Preheat the oven to 350 degrees F. Place the tart pan on a sturdy cookie sheet so it will be easy to move in and out of the oven. Line the tart with aluminum foil and add pie weights or dried beans to keep the sides of the tart from buckling. Bake for 30 minutes, then remove the foil and weights. Using a pastry brush, lightly coat the crust with a beaten egg white. Return to the oven and continue to bake for another 8 minutes until the tart is golden in color, but not brown. Remember the tart will be cooked again with the filling. It should be cooked but light in color so that it will not burn on the second bake. Set aside to cool and lower the oven temperature to 325 degrees F.
To make the filling: Heat the heavy cream and milk in a pot over medium-low flame, until it simmers slightly around the edges. Remove from the heat; add the chopped chocolate and stir until melted and smoothed out. Add the sugar and salt and whisk until well incorporated. Beat the eggs in a small bowl until blended and add them to the chocolate mixture, stir until completely blended. Pour the filling very carefully into the cooled tart shell. Bake at 325 degrees F for 15 to 25 minutes until the filling is set (wiggle the pan to test) and the surface is glossy. If you see any bubbles or cracks forming on the surface, take the tart out right away – that means it is beginning to become over baked. Cool completely before topping with whipped cream. You can layer pretzels on before topping with whipped cream, or sprinkle them on top afterward.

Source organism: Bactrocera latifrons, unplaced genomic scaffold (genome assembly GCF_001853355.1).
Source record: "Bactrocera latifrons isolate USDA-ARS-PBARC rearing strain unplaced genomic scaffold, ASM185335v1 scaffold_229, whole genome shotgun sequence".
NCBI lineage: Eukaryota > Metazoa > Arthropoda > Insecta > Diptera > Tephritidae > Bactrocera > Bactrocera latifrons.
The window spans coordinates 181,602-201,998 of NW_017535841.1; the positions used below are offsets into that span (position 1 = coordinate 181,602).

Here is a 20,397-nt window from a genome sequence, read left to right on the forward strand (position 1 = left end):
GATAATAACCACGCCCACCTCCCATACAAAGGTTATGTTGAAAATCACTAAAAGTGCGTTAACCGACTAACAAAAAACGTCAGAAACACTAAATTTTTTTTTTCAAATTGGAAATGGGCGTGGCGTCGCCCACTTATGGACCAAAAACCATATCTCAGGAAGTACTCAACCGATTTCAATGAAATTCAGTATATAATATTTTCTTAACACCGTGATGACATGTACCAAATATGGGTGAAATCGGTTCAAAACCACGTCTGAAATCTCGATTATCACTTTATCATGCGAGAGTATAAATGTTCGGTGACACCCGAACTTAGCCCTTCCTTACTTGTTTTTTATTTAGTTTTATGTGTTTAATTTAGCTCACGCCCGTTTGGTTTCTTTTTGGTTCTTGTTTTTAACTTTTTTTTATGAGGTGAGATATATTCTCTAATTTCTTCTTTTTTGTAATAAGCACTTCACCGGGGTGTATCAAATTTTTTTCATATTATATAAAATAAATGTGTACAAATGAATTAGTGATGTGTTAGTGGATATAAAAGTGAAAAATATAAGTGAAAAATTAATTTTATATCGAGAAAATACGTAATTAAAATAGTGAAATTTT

To make the whipped cream, beat all ingredients together until cream thickens to correct consistency. Pile the mound of whipped cream onto your cooled tart and use a spatula to spread it (messy = more rustic). Shave some leftover chocolate over the cream for decoration.
PS – Stay tuned for Mike’s birthday dessert number two!
PS 2 – There are also tarts out there with pretzel crusts if you wanted to go that route, but I wasn’t willing to give up this buttery, amazing tart shell!